How the Central Certificate System Was Introduced and Other Early Bumbling with Computers
The man most heavily and continuously involved in the application of computers to the processing of orders for stocks was Lee D. Arning. Even though, by his own admission, "My talent in computers was limited to kicking in the side of it when it doesn't work."1
But Lee had other talents. For computerization to function fully, people in the securities business or connected to it in one way or another had to be persuaded to adjust their thinking and ways of doing business. They had to be sold -- and Lee had a salesman's personality. His height (six feet, seven inches), premature gray hair, good looks, and selfassurance commanded respect. His quick-witted diplomacy inspired liking in difficult situations.
Before joining the Exchange, he had spent eight years selling Dun & Bradstreet's credit services. At the same time, he had gone to Rutgers at night and received a degree in business administration. When he joined the Exchange in 1955, his principal task was persuading corporations with appropriate qualifications to list their common stocks on The New York Stock Exchange.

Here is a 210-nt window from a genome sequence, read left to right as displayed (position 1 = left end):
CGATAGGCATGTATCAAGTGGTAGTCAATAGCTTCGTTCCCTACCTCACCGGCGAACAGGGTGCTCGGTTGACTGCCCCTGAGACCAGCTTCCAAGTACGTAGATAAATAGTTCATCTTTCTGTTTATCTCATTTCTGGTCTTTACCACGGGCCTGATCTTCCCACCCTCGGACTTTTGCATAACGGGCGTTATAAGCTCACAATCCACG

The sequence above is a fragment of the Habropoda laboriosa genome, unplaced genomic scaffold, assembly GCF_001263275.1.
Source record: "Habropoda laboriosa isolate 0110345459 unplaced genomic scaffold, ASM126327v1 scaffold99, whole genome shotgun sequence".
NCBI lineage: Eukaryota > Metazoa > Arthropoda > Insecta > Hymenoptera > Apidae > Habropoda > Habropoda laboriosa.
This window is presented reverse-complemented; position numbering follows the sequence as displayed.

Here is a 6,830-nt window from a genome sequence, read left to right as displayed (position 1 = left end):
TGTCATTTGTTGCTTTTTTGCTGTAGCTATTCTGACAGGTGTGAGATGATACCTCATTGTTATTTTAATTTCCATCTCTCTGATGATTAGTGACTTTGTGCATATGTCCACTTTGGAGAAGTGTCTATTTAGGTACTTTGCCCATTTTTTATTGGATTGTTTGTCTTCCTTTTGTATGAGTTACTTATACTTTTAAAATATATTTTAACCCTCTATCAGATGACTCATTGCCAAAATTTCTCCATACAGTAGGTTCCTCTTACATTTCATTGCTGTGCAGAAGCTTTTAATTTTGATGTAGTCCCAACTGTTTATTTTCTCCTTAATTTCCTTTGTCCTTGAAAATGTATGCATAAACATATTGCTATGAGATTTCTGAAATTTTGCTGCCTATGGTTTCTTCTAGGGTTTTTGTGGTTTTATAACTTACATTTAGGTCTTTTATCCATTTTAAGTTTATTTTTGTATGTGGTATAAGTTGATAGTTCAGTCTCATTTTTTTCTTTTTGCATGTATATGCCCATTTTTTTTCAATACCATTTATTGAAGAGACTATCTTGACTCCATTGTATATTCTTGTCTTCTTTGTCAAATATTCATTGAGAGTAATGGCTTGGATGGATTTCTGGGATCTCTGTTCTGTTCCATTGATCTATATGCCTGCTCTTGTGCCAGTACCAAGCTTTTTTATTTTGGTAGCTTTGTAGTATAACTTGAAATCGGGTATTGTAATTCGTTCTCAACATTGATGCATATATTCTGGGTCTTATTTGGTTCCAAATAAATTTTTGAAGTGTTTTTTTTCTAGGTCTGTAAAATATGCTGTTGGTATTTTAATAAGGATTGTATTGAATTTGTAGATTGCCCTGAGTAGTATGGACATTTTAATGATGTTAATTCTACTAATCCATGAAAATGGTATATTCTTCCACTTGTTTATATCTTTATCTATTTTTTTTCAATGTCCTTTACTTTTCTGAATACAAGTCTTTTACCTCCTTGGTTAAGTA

But Lee and his superiors also labored to make the transfering of the ownership of stocks more efficient. A big obstacle was the stock certificate. For centuries, investors who bought shares of stock in corporations had received handsomely engraved certificates as evidence of ownership. Filling in the names, transferring the certificates from one brokerage firm to another, and mailing them to customers was time consuming. The certificates of stocks transferred from customers at one brokerage firm to customers at another were trundled through the streets of downtown